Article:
In addition to recent revisions to its legal tests for characterizing workers as employees or as independent contractors (blog post available here), California has passed numerous other laws to respond to the COVID-19 pandemic. The new laws include:
- Notifying Employees of COVID-19 Exposure (AB 685): Effective January 1, 2021 through January 1, 2023, employers who receive notice of potential exposure to COVID 19 in the workplace must provide written notice to all employees who were at the same worksite that they might have been exposed to COVID-19. The notice to employees, and any bargaining representative, must take place within one business day, and must include notice of available COVID-19-related benefits and the employer’s plans for disinfection and safety. The new laws also permit Cal/OSHA to enforce safety violations through site shutdowns and exempt Cal/OSHA citations alleging a serious violation relating to SARS-CoV-2 from the 15-day pre-citation standardized form and rebuttal at hearing provisions.
- Expanding Workers’ Compensation Laws to Include Illness or Death Resulting from COVID-19 (SB 1159): Effective now until January 1, 2023, the definition of “injury” under workers’ compensation laws includes illness or death resulting from COVID-19 under certain circumstances. The new law also creates additional worker-friendly presumptions related to COVID-19 and an employee’s eligibility for workers’ compensation benefits.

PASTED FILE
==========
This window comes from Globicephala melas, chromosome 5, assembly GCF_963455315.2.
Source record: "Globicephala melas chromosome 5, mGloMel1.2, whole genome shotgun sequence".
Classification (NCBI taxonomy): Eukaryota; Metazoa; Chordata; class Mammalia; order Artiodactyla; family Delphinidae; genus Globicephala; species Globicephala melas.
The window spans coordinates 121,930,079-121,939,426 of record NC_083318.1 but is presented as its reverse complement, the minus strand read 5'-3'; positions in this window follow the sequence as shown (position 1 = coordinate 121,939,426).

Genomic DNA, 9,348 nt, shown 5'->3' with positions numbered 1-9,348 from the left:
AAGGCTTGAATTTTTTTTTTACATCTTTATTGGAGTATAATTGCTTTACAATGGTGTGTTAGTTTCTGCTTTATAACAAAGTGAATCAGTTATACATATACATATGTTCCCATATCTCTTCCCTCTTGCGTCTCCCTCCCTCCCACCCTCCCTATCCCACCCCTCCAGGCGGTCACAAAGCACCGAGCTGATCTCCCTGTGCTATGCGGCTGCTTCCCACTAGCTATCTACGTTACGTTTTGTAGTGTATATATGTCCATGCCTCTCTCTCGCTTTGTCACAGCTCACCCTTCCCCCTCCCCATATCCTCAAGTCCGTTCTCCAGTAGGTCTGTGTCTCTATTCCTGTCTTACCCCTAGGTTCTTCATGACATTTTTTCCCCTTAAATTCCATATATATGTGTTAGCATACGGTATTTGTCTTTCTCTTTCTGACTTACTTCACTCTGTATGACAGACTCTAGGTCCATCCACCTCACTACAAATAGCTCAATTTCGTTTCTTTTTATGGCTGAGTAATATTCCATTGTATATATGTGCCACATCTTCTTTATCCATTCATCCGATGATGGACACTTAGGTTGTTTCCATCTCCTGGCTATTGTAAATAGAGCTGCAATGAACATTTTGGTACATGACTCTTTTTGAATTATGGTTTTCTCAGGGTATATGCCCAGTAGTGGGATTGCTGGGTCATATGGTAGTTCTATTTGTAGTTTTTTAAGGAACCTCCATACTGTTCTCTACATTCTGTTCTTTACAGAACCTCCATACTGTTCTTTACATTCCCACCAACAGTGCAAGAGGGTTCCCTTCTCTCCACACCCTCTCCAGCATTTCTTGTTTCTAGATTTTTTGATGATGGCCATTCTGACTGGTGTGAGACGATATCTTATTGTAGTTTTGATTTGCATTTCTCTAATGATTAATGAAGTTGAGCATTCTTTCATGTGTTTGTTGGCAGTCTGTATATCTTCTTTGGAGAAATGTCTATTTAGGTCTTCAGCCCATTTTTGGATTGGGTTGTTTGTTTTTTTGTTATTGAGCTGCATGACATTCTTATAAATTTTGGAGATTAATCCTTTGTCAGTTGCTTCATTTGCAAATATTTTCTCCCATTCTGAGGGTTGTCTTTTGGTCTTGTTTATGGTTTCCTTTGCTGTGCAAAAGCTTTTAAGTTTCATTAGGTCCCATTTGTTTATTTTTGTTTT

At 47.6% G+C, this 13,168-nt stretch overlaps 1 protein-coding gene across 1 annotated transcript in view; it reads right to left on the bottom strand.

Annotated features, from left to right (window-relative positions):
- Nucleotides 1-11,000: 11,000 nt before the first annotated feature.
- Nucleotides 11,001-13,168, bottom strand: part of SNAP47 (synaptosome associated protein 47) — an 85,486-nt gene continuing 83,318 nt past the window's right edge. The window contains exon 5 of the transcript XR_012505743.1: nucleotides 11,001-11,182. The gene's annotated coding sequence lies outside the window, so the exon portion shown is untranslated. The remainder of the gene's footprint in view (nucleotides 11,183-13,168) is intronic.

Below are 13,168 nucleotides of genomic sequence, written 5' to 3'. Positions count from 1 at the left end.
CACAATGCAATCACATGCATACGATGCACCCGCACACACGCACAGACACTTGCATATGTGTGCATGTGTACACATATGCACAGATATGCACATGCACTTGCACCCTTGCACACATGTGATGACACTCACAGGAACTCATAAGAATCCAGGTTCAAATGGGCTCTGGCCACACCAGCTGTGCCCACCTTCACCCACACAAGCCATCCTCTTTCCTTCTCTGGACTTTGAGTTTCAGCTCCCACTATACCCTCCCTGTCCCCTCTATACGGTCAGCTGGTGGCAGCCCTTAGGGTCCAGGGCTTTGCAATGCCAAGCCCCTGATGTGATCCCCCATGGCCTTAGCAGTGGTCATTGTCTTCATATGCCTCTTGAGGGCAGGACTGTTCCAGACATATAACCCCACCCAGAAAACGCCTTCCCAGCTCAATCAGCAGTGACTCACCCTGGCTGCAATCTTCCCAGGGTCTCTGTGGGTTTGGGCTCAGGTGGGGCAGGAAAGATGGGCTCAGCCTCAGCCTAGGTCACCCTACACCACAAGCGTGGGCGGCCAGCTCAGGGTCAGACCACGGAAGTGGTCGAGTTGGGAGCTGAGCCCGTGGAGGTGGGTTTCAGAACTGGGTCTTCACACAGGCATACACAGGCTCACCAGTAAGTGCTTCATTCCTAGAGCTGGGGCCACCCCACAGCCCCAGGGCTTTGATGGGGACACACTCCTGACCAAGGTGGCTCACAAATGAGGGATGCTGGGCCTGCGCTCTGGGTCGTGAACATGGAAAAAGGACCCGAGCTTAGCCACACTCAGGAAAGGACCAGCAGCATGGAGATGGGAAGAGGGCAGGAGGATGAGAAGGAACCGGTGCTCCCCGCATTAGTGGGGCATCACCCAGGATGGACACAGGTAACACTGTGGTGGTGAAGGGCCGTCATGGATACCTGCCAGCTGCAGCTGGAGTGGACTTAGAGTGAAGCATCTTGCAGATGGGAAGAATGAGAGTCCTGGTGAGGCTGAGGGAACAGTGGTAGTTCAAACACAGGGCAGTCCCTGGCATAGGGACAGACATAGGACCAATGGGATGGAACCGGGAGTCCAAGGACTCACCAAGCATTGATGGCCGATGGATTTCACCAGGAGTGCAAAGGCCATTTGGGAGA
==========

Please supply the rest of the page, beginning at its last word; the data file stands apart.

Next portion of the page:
- Making Family and Medical Leave and Parental Bonding Applicable to Small Employers (SB 1383): Effective January 1, 2021, employers with at least five employees must provide job-protected leave to eligible employees under the California Family Rights Act (similar to the federal Family and Medical Leave Act) and New Parent Leave Act. Previously, the CFRA applied to employers with at least 50 employees and the NPLA applied to employers with at least 20 employees, if requesting employees met certain other eligibility requirements.
While these summaries hit some of the high points of the new laws, each bill contains more detailed changes and requirements employers must follow. Employers should review the new laws carefully and update their policies accordingly.